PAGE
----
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Lack of property interest fatal to landowner’s claims

Where a real estate development company asserted takings and due process claims against a North Carolina county that allegedly thwarted its ability to obtain water and sewer services, but the company had no constitutionally protected “property” interest at the time, its claims failed as a matter of law.


PEM Entities LLC, a real estate development company, asserts a North Carolina county violated the Constitution and state law by imposing new rules for getting water and sewage services. The district court dismissed the complaint, concluding the company lacked standing to bring its takings and due process claims, its equal protection claim was too insubstantial to raise a federal question and the court should not exercise supplemental jurisdiction once the federal claims were dismissed.

Takings and due process claims

PEM’s inability to obtain water and sewer services on terms to which it claims it is entitled is an injury in fact that is fairly traceable to the challenged ordinance and would likely be remedied if PEM prevailed in this suit. Nothing more is needed to establish standing. Nor does the ultimate validity of PEM’s constitutional claims bear on its ability to bring them.

PEM’s problem is a merits one. Both PEM’s takings and due process claims depend on having a constitutionally protected “property” interest. But neither the 2005 preliminary subdivision plan nor the 2019 settlement agreement creates the sort of property interest PEM asserts.

In North Carolina, “[a] party’s common law right to develop and/or construct” does not vest until four requirements are satisfied. One such requirement is that — if a given activity requires a permit — any obligations or expenditures must have been “made in reasonable reliance on and after the issuance of a valid building permit … authorizing the use requested by the party.”

PEM does not assert it ever obtained a building or construction permit for the proposed subdivision. Nor could it. A different Franklin County ordinance — which is unchallenged here — requires developers like PEM to receive final plan approval before any permit may issue. And PEM acknowledges it has “never” even “requested that [the county] approve for recording a final plan of subdivision for any” of the land PEM owns.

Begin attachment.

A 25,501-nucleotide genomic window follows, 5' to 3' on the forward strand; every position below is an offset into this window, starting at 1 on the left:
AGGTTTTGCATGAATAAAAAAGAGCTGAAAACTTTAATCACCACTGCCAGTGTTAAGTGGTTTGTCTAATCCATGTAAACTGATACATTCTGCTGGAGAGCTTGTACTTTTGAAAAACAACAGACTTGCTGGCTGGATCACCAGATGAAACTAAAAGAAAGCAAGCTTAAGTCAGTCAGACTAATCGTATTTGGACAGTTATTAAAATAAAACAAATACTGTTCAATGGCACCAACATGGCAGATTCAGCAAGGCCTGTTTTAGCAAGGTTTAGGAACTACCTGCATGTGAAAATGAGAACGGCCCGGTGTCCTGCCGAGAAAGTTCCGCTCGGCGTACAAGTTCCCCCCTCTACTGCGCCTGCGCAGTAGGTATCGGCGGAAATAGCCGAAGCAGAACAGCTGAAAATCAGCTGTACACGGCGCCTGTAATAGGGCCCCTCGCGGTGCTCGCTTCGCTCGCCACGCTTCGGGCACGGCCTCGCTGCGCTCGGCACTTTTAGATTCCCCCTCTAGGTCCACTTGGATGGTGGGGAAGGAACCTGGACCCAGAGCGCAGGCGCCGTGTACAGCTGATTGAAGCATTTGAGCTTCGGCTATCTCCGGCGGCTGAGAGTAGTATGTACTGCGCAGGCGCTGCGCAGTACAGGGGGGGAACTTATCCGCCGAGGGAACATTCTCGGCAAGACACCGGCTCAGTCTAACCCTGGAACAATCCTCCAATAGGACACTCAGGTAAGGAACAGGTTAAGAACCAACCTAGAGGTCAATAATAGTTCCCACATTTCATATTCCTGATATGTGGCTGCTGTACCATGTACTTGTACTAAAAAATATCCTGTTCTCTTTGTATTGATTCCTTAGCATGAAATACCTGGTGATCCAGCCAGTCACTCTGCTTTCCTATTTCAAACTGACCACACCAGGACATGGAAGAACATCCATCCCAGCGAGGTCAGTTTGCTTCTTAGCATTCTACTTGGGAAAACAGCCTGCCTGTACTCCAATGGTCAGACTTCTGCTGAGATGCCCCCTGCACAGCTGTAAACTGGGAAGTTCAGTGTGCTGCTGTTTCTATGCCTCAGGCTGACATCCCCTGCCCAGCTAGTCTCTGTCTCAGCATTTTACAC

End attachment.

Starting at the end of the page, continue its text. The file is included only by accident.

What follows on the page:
PEM alleges it has spent about $100,000 “on engineering and surveys and drillings to prepare” its land “for development.” But North Carolina courts have emphasized that expenditures before the issuance of a permit are “not made in reliance on” a then- unissued permit, and they have rejected attempts to turn “preliminary government approval” into a “vested right.”

Nor did the 2019 settlement agreement create a new vested property right. To the contrary, that document took care to preserve the status quo, declaring that “[a]ny vested rights” created by the 2005 preliminary subdivision plan “shall not be modified or supplemented by any subsequent action … of [the] [c]ounty.” As just explained, however, that plan created no vested property right.

Without a constitutionally protected property interest, PEM’s takings and due process claims fail as a matter of law. Accordingly, the district court’s dismissal of PEM’s takings and due process claims is affirmed because they fail to state a claim on which relief can be granted.

Equal protection

The district court identified various deficiencies in PEM’s equal protection claim, most notably that PEM “fail[ed] to allege”: (1) how “it is similarly situated to developers that received water and sewer service prior to the implementation of” the 2019 ordinance; (2) “that developers requesting a new allocation following implementation of the [2019 ordinance] have received the allocation without the requirement to apply for it” and (3) even if PEM were treated differently, that the county “had no rational basis for such treatment.”

Those problems are real. But they are problems with the merits of PEM’s equal protection claim and the sufficiency of the allegations PEM made in support of it. Thus, the district court’s dismissal of PEM’s equal protection claim should have been for failure to state a claim on which relief can be granted rather than lack of subject matter jurisdiction.

Supplemental jurisdiction

Having concluded the district court correctly dismissed all of PEM’s federal claims, this court sees no abuse of discretion in the court’s decision not to exercise supplemental jurisdiction over the state law claims.


PEM Entities LLC v. County of Franklin, Case No. 21-1317, Jan. 5, 2023. 4th Cir. (Heytens), from EDNC at Raleigh (Myers). Keith Nichols for Appellant. James Wade Sheedy for Appellee. VLW 023-2-007. 11 pp.

VLW 023-2-007